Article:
I have spent the majority of my life on the outside without giving any real thought to it. I see the lines that are so clearly defined by society, but they are always in front of me. Rarely, have I ever been able to look back to see I am within the standards set by society. This has given me a great sense of freedom but also a great deal of challenges. In my experience, the more time you spend on the fringe, the more difficult it is to adhere to any kind of formalized structure. And I truly believe I was born on the outside.
Was it my fate to be born in one country and live most of my life in another? Would this give me the strength I need in order to do the things I want in life? I absolutely think so. I was incredibly lucky to have the chance to be born in a country whose culture gave birth to my passion, my fire, my colorfulness, and my morbidity. But the great stroke of luck in my life is that I was raised in a culture that gave birth to my individuality, my liberty, and my freedom. The combination of characteristics that I acquired from my upbringing pretty much guaranteed I would be a horse of a different color, nothing anyone would expect.
Outsiders get many labels. They are called immigrants, hippies, travelers, climbers, bikers, Hell’s angels, yogis, foreigners, etc. But what do all these labels have in common? They are all living their dreams and following their passion without letting fear win. And if you are an outsider, chances are you fit in at least one of these categories. In my case, I fit into many. I started as an immigrant, became a traveler, and evolved into a yogi. It was this label that there was no going back from. As soon as I crossed the threshold to being a dedicated yoga practitioner, my outsider existence became cemented. It was cemented, so much so that I chose to have the ultimate outsider experience and move to a foreign country with basically no diversity AND a diversion to anything that sticks out. I have written in previous posts of the stress and hardships of living in a culture like this, but I am choosing now to write about what this experience has given me, which is so much more than it has taken from me.
I was born in the middle of mountains, but in a HUGE city, where I never saw grass let alone stars or anything that resembled nature. We would often go outside of Mexico City to ride horses in the mountains and spend time in the gorgeous scenery. I absolutely LOVED these trips. But, at a very young age I moved to Florida where nature took an entirely different form. In Florida, spending time outside became synonymous with water. I would spend time by lakes and the ocean. My only mountain experiences would come from traveling either to different places or returning to Mexico. As much as the water cleanses me, it is really the mountains that call to my heart. And as fate would have it, I was placed in a prefecture with the word “mountain” in it.
Mountains in Japan are different from anything I have previously experienced. I have been to many places around the world, but the beauty that surrounds the Japanese country side is truly a sight to see. The pull the mountains have is extremely strong. Spending every day surrounded by them, I hear them calling me. But it wasn’t until earlier this year that I started to answer. Being a metaphorical outsider for my entire life, I have always enjoyed being physically outside as well. What I find is that for an outsider, being outside is actually paramount to our existence. I must say, that I think being in nature is good for everyone, but for those of us living in the fringe, it is soul food.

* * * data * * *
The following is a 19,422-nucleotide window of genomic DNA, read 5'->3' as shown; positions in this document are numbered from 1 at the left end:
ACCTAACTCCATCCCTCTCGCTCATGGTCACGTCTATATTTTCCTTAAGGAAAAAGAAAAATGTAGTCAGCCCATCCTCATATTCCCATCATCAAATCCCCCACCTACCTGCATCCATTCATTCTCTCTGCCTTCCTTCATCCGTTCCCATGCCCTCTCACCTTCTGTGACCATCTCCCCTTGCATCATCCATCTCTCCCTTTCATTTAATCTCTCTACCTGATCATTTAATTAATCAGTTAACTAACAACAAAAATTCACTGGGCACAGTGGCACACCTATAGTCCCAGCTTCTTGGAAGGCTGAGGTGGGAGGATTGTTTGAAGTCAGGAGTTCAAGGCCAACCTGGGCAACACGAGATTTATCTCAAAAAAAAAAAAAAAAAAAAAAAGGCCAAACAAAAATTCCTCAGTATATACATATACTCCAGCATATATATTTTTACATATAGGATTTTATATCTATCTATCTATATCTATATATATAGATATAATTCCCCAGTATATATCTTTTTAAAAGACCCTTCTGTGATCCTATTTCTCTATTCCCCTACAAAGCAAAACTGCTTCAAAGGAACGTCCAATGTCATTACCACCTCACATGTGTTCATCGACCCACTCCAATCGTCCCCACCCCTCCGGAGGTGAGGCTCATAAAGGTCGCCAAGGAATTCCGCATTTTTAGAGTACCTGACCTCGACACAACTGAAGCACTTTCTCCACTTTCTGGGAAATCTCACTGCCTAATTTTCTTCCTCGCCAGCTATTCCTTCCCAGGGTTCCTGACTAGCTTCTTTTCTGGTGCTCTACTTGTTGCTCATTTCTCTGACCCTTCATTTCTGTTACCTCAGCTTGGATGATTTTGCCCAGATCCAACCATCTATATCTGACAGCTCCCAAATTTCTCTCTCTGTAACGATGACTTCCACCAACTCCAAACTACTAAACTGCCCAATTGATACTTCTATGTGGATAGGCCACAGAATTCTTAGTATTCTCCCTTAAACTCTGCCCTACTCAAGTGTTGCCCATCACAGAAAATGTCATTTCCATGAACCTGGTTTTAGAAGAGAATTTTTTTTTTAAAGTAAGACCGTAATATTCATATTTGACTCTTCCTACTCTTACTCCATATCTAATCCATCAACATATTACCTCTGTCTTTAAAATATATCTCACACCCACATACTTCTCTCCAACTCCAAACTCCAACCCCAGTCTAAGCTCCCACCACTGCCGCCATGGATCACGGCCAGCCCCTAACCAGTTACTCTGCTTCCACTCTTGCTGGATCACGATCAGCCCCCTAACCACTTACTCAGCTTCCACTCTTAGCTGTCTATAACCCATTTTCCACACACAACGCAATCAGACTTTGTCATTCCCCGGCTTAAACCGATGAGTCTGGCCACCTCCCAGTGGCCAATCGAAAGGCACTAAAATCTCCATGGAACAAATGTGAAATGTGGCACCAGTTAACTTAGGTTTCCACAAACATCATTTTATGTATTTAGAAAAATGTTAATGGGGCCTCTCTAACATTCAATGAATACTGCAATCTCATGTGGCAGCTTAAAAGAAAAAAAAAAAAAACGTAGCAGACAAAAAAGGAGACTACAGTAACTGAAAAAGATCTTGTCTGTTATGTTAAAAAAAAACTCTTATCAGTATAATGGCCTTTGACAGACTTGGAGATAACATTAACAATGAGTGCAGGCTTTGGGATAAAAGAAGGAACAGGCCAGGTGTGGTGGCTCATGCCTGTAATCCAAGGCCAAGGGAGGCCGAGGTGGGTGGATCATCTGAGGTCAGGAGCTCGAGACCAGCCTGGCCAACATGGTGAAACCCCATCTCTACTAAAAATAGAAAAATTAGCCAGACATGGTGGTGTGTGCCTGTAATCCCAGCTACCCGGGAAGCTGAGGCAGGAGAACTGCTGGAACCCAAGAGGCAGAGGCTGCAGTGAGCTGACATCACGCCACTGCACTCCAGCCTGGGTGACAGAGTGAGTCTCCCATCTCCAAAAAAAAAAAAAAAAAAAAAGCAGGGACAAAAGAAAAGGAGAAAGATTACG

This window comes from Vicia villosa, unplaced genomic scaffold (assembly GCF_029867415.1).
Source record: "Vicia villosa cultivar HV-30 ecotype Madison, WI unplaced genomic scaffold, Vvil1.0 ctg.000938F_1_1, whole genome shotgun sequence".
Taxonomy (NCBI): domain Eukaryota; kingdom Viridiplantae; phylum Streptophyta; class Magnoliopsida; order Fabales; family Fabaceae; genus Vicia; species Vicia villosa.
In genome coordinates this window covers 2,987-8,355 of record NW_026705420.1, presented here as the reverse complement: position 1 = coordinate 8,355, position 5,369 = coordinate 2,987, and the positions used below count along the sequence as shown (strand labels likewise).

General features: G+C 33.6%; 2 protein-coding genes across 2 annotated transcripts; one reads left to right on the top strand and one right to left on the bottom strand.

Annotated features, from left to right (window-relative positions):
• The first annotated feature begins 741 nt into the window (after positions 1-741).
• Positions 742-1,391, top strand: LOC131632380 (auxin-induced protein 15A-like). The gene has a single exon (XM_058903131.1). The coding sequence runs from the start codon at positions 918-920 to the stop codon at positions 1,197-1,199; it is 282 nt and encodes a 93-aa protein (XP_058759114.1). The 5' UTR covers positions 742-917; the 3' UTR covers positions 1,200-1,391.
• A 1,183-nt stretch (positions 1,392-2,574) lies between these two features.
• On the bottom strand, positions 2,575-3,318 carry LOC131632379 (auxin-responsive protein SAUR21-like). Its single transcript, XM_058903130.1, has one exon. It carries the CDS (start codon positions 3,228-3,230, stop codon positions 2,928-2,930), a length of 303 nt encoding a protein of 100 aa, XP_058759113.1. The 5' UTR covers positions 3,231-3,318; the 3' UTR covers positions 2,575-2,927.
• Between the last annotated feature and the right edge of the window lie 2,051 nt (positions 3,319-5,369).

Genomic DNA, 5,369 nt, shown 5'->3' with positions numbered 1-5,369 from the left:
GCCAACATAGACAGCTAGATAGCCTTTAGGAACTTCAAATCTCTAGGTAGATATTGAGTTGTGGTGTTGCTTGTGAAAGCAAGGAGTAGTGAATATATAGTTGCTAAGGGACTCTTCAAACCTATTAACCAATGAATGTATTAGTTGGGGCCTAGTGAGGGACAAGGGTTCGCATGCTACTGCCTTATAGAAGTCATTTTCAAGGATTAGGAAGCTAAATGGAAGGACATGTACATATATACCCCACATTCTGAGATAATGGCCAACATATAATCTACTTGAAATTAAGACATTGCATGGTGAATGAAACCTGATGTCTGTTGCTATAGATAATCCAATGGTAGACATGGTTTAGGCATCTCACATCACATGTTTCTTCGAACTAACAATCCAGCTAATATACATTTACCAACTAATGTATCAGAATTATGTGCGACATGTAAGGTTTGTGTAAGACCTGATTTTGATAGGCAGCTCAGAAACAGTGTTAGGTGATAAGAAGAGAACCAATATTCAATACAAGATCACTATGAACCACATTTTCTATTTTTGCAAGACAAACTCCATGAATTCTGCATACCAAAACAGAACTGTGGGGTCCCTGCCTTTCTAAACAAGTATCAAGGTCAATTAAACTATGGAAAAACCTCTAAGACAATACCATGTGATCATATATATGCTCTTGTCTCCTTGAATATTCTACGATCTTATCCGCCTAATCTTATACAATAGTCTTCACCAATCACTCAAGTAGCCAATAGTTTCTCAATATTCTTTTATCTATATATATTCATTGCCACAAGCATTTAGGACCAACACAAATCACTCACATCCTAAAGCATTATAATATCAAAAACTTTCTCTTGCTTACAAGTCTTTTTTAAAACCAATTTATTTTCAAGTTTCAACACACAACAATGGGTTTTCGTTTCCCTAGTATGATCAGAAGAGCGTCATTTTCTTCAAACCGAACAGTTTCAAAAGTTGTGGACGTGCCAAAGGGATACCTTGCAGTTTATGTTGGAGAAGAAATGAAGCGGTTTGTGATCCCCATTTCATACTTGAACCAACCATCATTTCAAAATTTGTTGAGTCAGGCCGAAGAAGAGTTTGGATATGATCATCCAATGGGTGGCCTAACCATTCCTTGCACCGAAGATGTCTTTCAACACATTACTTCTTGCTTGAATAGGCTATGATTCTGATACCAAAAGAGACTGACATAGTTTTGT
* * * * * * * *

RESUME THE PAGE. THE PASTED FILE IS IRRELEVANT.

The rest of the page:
In nature, you remember who you are. Nature doesn’t allow you to hide or fake anything. I spend most weekends out on mountain bike trails or climbing boulders. Both activities bring me immense joy, but it is because they both also bring me immense fear. The same fears I have faced from living a life on the edge of society become much more simplified in the great outdoors. The fears make way to mantras of “don’t fall” and “don’t crash”. And as much as I would like to avoid either of those things from happening, they are both inevitable. It is natural, just as I will fall and crash in life. And it is after these things happen that great progress is made.
Living as an outsider you realize that failure is needed, and needed often to move forward. It is quitting that will ruin your life. Living on the outside, I have always avoided commitment. But being outdoors requires a level of commitment to survive. So, out of necessity nature has taught me how to commit to a certain extent. Nature has taught me that certain risks are worth the rewards. You must play big if you really want to get what you want. It doesn’t always work out right away, but you don’t regret that you tried. The feeling of being on top of the rock will always be worth it.
If you are going to live on the outside, you have to be able to take big risks. You have to be willing to fail. You have to commit to the dreams you have. If you can do these things, you can make your way on a marvelous adventure. There are no rules to this game. Anyone can be an outsider, but it is definitely an inside job. Let go of expectations and fears, and accept that you can write your own destiny. Then, when you are old and gray and completely exhausted you can look back on the map of your life and see that you lived an adventure outside of the lines; a life full of courage and love.